Emma Loggins is the founder and editor of the popular entertainment site FanBolt.com where she updates daily on the latest entertainment news, her opinions on current happenings in the media, screening/filming opportunities, and more. The site currently has over 200,000 registered members.
The new movie hadn’t been given a drop date but following a change of directors for Star Wars: Episode IX, the live-action reboot of Disney’s classic is slated to take its place on May 24, 2019. Star Wars: Episode IX was originally supposed to be released on that day, but has been postponed for seven months after Colin Trevorrow left the movie and was replaced by J.J Abrams.
The Big Sick tells an amazingly awkward and adorable true love story between star and co-writer Kumail Nanjiani (“Silicon Valley,” “Mike and Dave Need Wedding Dates”) and his wife, Emily V. Gordon (played in the movie by Zoe Kazan). Kumail, a Pakistan-born aspiring comedian, first meets Emily after one of his stand-up routines – and it seems like it’s just going to be a one-night stand.
Emma Stone played a ton of tennis in prep for her newest film – Battle of the Sexes. In fact, she played every day for three months! The 28-year-old actress portrays the 73-year-old professional tennis player in the production, which is based on the sportswoman’s 1973 match against Bobby Riggs, and although the red head used to practice the sport as a child she was forced to train solidly with former tennis ace Vincent Spadea prior to picking up a racket in the upcoming movie.
Muck Rack makes it simple to find people, tweets, or articles that mention any name, keyword, company, hashtag etc. We've compiled this guide to help you make the most of your search.
Selecting a term
Start searching tweets, articles from media outlets, articles mentioned in tweets, journalists'
names, titles and bios with some suggested searches:
Companies or Topics (e.g. iPhone, Microsoft)
Phrases (e.g. "cloud computing") — use quotes to keep the terms together
Twitter handles (e.g. @username) — returns those who have mentioned or replied to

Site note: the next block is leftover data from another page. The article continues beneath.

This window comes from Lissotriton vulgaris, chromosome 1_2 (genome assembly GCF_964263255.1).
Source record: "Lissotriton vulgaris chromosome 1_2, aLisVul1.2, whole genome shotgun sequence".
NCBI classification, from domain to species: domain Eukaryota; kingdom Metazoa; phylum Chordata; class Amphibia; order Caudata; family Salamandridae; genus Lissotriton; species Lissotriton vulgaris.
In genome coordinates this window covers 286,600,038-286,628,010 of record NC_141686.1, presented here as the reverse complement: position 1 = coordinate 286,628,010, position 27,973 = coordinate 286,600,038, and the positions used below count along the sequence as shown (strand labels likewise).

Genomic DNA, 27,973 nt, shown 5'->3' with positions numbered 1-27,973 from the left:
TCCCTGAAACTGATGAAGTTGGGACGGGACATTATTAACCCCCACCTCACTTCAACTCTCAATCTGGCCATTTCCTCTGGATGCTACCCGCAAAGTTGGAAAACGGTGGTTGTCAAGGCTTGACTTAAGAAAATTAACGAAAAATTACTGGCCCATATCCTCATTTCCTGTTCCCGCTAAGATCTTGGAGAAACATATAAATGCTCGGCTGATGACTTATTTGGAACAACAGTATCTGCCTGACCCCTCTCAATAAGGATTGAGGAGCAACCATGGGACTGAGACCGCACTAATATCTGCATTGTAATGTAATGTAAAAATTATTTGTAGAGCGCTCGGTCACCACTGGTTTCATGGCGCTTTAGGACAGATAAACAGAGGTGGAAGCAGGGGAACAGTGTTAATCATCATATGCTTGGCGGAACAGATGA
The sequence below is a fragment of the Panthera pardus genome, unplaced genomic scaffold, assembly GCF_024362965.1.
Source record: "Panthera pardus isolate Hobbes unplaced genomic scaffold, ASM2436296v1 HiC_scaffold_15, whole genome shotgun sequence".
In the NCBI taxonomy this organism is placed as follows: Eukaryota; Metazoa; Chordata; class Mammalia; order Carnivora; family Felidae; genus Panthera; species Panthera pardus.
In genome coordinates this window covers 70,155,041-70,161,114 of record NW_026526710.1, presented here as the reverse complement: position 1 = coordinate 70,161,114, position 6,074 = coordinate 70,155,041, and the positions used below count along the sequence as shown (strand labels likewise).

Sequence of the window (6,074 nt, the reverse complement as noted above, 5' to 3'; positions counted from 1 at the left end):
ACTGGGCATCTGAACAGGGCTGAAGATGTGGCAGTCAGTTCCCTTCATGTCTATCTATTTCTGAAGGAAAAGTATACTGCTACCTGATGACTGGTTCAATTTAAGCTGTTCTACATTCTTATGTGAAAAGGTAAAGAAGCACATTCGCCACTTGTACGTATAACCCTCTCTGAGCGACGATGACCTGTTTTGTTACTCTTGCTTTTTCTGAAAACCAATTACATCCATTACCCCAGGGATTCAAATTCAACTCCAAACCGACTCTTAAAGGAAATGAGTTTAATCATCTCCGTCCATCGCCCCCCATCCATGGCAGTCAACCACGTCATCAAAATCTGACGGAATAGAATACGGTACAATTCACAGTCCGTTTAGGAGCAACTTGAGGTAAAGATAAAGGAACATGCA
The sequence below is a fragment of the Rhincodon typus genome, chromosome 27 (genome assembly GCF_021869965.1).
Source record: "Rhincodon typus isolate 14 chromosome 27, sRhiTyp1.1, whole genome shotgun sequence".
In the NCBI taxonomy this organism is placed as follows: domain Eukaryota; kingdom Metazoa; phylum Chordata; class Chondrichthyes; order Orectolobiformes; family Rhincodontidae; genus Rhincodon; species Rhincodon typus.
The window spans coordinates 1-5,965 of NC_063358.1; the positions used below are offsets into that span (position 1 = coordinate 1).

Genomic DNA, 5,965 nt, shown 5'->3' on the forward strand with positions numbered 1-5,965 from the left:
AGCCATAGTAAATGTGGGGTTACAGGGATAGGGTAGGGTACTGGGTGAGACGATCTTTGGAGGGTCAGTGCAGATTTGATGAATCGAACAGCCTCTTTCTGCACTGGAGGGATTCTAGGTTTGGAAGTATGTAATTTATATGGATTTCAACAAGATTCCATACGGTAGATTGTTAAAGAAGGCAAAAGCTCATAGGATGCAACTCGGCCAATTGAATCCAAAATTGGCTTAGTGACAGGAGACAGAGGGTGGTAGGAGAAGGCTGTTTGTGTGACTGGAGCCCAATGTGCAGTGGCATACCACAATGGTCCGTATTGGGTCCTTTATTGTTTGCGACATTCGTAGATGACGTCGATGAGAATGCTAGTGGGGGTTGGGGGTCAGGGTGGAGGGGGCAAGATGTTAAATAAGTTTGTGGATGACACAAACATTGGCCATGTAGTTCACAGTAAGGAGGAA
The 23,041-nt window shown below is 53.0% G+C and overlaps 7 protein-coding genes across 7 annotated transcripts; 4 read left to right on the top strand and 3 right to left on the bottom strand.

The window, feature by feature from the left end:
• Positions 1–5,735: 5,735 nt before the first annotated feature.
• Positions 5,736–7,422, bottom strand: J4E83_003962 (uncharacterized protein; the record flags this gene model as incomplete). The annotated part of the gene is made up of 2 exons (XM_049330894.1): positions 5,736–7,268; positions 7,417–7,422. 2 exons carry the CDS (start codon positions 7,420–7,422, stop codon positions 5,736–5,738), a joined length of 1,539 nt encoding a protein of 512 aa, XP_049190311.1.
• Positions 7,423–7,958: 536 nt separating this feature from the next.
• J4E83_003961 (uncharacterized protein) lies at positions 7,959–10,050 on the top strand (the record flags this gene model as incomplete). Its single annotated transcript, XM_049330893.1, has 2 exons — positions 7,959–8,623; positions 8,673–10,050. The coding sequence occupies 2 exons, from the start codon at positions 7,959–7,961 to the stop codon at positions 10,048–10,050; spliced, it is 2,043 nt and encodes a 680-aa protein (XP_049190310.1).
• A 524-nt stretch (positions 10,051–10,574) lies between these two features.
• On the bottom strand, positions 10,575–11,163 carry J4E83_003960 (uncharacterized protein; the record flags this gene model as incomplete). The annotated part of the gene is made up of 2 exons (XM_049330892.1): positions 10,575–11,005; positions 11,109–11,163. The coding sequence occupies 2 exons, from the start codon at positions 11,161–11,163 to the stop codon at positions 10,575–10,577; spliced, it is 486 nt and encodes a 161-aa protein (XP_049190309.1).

Names (e.g. "David Pogue")
Hashtags (e.g. #sxsw, #london2012)
Bio details (e.g. vegan, Olympics, father)
Muck Rack's Advanced Search allows for many boolean operators.
Find results that mention multiple specified terms, use AND or
+. For example, ensure each result contains both Elon Musk and Mark Zuckerberg by
searching Obama AND Romney or Obama + Romney.
Use the operators OR or , to broaden your search when you'd like either of
multiple terms to appear in results. (This is the default behavior of our search when no operators
are used.) For example, search for democrat OR republican to find results that refer to
Democrats and/or Republicans.
Use NOT or - to subtract results from your search. For
example, searching Disney will yield results about the Walt Disney Company as well as Walt Disney
World Resort. To exclude mentions of Disney World, search for Disney -World or Disney
When using one of these operators with a phrase, enclose it in quotation marks. For example, you can
find results about smartphones excluding Apple's iPhone 4S by searching smartphone -"iPhone
Exact case matching or punctuation
If you're searching for a brand name or keyword that relies on specific punctuation marks or capitalization, you can
find results that match your exact query by adding matchcase: before the keyword you're searching for, like matchcase:E*TRADE .
Use parentheses to separate multiple
boolean phrases. For example, to find journalists talking about having fun in Disney World or
Disneyland, search for ("disney world" OR disneyland) AND fun.
An asterisk can be used to search for any variation of a root word truncated by the asterisk. For example, searching for admin* will return results for administrator, administration, administer, administered, etc.
A near operator is an AND operator where you can control the distance between the words. You can vary the distance the near operation uses by adding a forward slash and number (between 0-99) such as strawberries NEAR/10 "whipped cream", which means the strawberries must exist within 10 words of "whipped cream".